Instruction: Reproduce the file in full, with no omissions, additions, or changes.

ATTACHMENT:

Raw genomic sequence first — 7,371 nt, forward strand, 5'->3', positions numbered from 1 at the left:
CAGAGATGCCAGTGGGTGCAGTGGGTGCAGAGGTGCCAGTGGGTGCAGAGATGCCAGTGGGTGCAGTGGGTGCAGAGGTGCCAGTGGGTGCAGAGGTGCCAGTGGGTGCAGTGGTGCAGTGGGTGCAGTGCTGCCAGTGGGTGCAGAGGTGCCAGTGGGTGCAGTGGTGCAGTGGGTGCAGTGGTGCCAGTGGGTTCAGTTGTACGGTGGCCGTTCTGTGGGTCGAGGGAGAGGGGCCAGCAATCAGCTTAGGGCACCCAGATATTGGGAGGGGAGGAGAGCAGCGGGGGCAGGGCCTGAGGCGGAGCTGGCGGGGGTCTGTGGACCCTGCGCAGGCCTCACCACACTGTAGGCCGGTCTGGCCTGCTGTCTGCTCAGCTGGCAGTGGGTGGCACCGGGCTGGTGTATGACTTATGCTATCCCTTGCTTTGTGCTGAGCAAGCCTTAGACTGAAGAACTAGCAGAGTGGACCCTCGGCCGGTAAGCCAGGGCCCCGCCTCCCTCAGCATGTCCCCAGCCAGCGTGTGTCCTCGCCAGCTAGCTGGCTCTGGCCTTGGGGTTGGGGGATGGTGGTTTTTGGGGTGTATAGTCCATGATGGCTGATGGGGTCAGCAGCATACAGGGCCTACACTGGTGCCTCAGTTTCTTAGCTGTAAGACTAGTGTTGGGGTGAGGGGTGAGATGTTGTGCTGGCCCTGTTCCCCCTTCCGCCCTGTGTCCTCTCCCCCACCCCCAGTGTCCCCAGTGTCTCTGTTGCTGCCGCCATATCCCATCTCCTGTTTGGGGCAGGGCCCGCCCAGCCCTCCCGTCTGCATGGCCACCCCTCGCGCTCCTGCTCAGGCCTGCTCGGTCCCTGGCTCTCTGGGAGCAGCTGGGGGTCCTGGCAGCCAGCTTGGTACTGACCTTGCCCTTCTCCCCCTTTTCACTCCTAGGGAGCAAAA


Raw genomic sequence first — 7,371 nt, forward strand, 5'->3', positions numbered from 1 at the left:
CAGAGATGCCAGTGGGTGCAGTGGGTGCAGAGGTGCCAGTGGGTGCAGAGATGCCAGTGGGTGCAGTGGGTGCAGAGGTGCCAGTGGGTGCAGAGGTGCCAGTGGGTGCAGTGGTGCAGTGGGTGCAGTGCTGCCAGTGGGTGCAGAGGTGCCAGTGGGTGCAGTGGTGCAGTGGGTGCAGTGGTGCCAGTGGGTTCAGTTGTACGGTGGCCGTTCTGTGGGTCGAGGGAGAGGGGCCAGCAATCAGCTTAGGGCACCCAGATATTGGGAGGGGAGGAGAGCAGCGGGGGCAGGGCCTGAGGCGGAGCTGGCGGGGGTCTGTGGACCCTGCGCAGGCCTCACCACACTGTAGGCCGGTCTGGCCTGCTGTCTGCTCAGCTGGCAGTGGGTGGCACCGGGCTGGTGTATGACTTATGCTATCCCTTGCTTTGTGCTGAGCAAGCCTTAGACTGAAGAACTAGCAGAGTGGACCCTCGGCCGGTAAGCCAGGGCCCCGCCTCCCTCAGCATGTCCCCAGCCAGCGTGTGTCCTCGCCAGCTAGCTGGCTCTGGCCTTGGGGTTGGGGGATGGTGGTTTTTGGGGTGTATAGTCCATGATGGCTGATGGGGTCAGCAGCATACAGGGCCTACACTGGTGCCTCAGTTTCTTAGCTGTAAGACTAGTGTTGGGGTGAGGGGTGAGATGTTGTGCTGGCCCTGTTCCCCCTTCCGCCCTGTGTCCTCTCCCCCACCCCCAGTGTCCCCAGTGTCTCTGTTGCTGCCGCCATATCCCATCTCCTGTTTGGGGCAGGGCCCGCCCAGCCCTCCCGTCTGCATGGCCACCCCTCGCGCTCCTGCTCAGGCCTGCTCGGTCCCTGGCTCTCTGGGAGCAGCTGGGGGTCCTGGCAGCCAGCTTGGTACTGACCTTGCCCTTCTCCCCCTTTTCACTCCTAGGGAGCAAAA